Step by Step

In response to The Daily Post’s writing prompt: “Community Service.” Your entire community — however you define that; your hometown, your neighborhood, your family, your colleagues — is guaranteed to read your blog tomorrow. Write the post you’d like them all to see.


I’d like for the residents of my fraccionamiento and the village of San Juan Cosala to see the three blog posts whose links are given below and to perhaps then contribute to a dance program I am setting up in San Juan Cosala–at first mid-eastern dancing for 20 girls, then with more funding, perhaps we’ll branch out to flamenco as well as different dance styles that will be more appealing to boys.

I know that people in my community have huge hearts and they’ve proven that where there is a need, that will fill it.  They’ve set up soccer teams, a free spay and neuter clinic for dogs and cats, a 150+ child orchestra and chorus, English lessons, and a program that feeds and clothes the neediest families in town.

I would simply like to expand this wonderful world that is blossoming in the village of  San Juan Cosala. In Camp Estrella–a week long camp for 30 San Juan children–I saw how the dance lessons taught cooperation and gave a feeling of pride to the children–some of whom do not go to school or do not even have a house to live in but live in tents.

The three blog posts whose links are given below show their wonderful accomplishments during  Camp Estrella.  I’d like to continue that experience throughout the year by providing weekly free dance lessons for the girls.  I’ll pay instruction fees for the first twenty girls and buy their costumes that are necessary for the dance.  We’ll see how it goes and perhaps have a concert later in conjunction with the orchestra and/or chorus to raise funding to expand into break dancing and other dances attractive to the boys.  Let’s see what happens.

If you’d like to see the wonderful things thirty children accomplished in their week of activities that included art, dance and reading, please have a look at the below sites:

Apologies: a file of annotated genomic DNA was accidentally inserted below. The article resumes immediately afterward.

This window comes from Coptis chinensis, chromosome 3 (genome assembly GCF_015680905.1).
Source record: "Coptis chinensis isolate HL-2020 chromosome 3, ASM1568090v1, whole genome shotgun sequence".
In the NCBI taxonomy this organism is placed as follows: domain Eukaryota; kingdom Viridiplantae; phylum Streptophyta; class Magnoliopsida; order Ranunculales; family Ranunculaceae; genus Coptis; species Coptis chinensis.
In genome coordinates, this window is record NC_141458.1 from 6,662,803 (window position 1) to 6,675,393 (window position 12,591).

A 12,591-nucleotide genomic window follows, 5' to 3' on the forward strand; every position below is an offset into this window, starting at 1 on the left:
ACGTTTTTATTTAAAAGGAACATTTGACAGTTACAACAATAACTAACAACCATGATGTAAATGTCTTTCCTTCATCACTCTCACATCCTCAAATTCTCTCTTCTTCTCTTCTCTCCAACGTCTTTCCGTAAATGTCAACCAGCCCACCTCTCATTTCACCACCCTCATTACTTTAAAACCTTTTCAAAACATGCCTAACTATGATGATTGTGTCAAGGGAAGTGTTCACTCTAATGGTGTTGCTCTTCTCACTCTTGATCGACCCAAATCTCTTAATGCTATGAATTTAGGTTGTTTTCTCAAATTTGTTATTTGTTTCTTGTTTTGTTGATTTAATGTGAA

11 thoughts on “Step by Step

  1. Irene Waters 19 Writer Memoirist

    That is a great initiative Judy. I am a dancer and have a great belief that dance is very beneficial to the partaker on so many levels, not the least when it comes to children giving them a good dose of self-esteem. It also teaches them that they can have fun without having to resort to drugs and alcohol (I don’t know if that is a problem for the youth where you are) and it certainly keeps you fit. Good luck with your endeavours.


    1. lifelessons Post author

      Drugs are the main problem here. My village is a big trading point and without an education the only other alternative is to go to Guad to work in the factories or to pick raspberries or other crops for not much pay. Since the largest group of expats outside of the U.S. (and perhaps even more Canadians) live here part-year or year round, they have been huge influence both in furnishing alternative jobs and in setting up programs for children, women and the aged. Agustin, my friend (and friend to all) has been a big factor in bringing the expat and Mexican communities together. I’ve written a post on it. You can find it by searching Agustin Vasquez or Viva Mexico on my blog, I think. I’ll have a look. And, I’ll keep you informed about the dance lessons.

      Liked by 1 person

      1. Irene Waters 19 Writer Memoirist

        Glad you’re going to keep me informed re dancing. It is great when two communities, particularly as they live side by side, come together. Your friend must be a good man. I think that the problem for youth is seemingly no future so drugs relieve them of the knowledge or pay them the money they desire. Good that the expat community have brought employment opportunities with them.

        Liked by 1 person


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